Tuesday, September 19, 2006

Review: "The Office" Season Two on DVD


Yes, my love for The Office has truly become an obsession. But it still feels like a healthy outlet. My husband has been gone for two whole weeks, and I am looking forward to having him back home and having my real life get back to normal. And I will report that while he's been gone I have been spending time with my friends as well as my daughter. So while my obsession is veering dangerously close to a junior high crush on the whole show right now, I expect to pull myself back from the brink after the season premiere on Thursday.

The last time I was so captivated by a cliffhanger was back in May of 1983 when I was waiting for Return of the Jedi came out. Though I doubt that George Lucas really thought about it that much, making newly adolescent girls wait three years to get Han Solo unfrozen was truly mean. I seriously used to worry that I was going to die before Jedi came out and never find out what happened. (Okay, that was a very embarrassing revelation so if anyone else experienced anything remotely like it please post a comment!)

Back to my Office review, which is also posted on Amazon. If you think it's a worthy review it would be great if you could vote for it. I am working to make my reviews as helpful as possible. (You can access all of my Amazon.com reviews by clicking this link.)

Mojo Mom's review of The Office Season Two
5 stars: Hilarious, emotional, absurd, sweet -- and great on DVD

For new potential fans of The Office, the DVD set of the break-out second season is a must-see. Start recording the third season now (premieres Sept. 21) and save those episodes, but don't watch them until you've watched the complete second season.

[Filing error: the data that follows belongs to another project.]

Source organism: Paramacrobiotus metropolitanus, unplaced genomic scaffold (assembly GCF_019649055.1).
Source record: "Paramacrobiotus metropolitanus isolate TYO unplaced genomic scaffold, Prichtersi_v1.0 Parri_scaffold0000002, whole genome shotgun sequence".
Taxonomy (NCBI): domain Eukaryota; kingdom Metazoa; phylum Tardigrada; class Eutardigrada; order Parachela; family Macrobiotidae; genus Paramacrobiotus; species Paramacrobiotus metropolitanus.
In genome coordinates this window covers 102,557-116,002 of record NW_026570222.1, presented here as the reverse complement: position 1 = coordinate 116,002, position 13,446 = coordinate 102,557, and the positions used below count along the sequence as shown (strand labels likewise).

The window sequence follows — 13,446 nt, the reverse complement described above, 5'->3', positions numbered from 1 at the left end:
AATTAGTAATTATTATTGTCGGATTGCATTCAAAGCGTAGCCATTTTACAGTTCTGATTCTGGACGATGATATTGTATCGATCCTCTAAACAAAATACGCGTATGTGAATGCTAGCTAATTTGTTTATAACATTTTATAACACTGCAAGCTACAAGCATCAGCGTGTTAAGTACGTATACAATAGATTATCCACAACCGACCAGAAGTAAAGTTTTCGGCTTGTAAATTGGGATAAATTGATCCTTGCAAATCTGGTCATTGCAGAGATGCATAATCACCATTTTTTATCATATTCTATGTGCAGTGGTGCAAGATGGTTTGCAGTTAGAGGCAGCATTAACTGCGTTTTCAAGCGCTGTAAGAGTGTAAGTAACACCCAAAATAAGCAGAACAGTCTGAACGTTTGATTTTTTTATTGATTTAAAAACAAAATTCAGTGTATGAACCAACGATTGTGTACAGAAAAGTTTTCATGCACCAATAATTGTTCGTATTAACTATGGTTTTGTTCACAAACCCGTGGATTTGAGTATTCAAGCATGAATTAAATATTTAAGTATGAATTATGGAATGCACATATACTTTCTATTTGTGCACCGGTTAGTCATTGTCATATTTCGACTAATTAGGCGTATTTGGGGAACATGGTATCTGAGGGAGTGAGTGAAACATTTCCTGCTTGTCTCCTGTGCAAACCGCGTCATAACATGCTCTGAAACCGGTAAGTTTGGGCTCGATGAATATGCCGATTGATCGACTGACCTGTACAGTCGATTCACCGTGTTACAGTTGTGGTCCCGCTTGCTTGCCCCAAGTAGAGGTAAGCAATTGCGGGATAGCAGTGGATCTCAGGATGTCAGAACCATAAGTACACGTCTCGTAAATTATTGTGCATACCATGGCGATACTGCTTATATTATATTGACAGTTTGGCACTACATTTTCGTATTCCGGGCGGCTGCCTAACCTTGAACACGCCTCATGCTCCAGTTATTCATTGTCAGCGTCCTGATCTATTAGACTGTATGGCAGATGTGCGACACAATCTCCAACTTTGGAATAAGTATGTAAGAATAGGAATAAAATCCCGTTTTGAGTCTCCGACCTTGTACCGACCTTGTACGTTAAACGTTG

For devotees like myself, the DVD set is a just reward for loyal viewing. The show came into its own this year. I had watched fitfully until the stretch of episodes starting with "The Injury," "The Secret," and "The Carpet" hooked me for good. I am now going back to watch the whole season again and the shows hold up very well upon repeated viewing.

Strengths of the season: Steve Carell gets the award for Most Improved Characterization. It took about a dozen episodes (starting with 6 in the first season) for the show to settle on a tone for Carell's incompetent boss. For a while I wasn't sure what to make of him, which kept me from getting attached to the show. But this season he evolved from a mean jerk to a clueless, lonely man who really just wants everybody to be his friend. While the Michael Scott character still has plenty of totally inappropriate behavior and tons of cringe-worthy moments, his core of pathos and vulnerability humanizes him. I am even rooting for him to find love with Carol or Jan. As we saw this season, the fumbling results will surely be funny.

Now that Carell provides a solid anchor for the cast, the rest of the supporting actors can truly come into their own. From Rainn Wilson's complete dedication to the serious idiocy of office suck-up Dwight Schrute, to the smaller roles of wild-card Creed and eternally suffering temp Ryan, the ensemble has truly gelled.

And of course the slow-motion unfolding of Jim & Pam's romance provided the heart of the show throughout the season. Just about anyone over the age of 30 has been either Jim, Pam, or Roy at sometime in their life, and the bittersweet agony of the whole journey provided the summer's biggest cliffhanger. In my online poll to find the "Top Mom Crushes," both John Krasinski and Steve Carell have been nominated.

Finally, the DVD extras are truly great. The deleted scenes for each episode range from about 4 to 11 minutes and they are really funny. The discipline of 22 minutes works in the show's favor keep the stories tight, but the extra scenes are a worthy bonus for true fans.

This is a fantastic show, and a great DVD set. Even if you didn't watch the British version of the show (which I could never quite get into) give the American version of "The Office" a chance. What separates "The Office" from any other current "sitcom" is that much of the humor comes from what is left unsaid, rather than having a barrage of lame one-liners hitting viewers over the head. "The Office" is absurd, laugh-out-loud comedy with a heart--and if you are part of a couple, it's appointment TV that Mars and Venus can both love.

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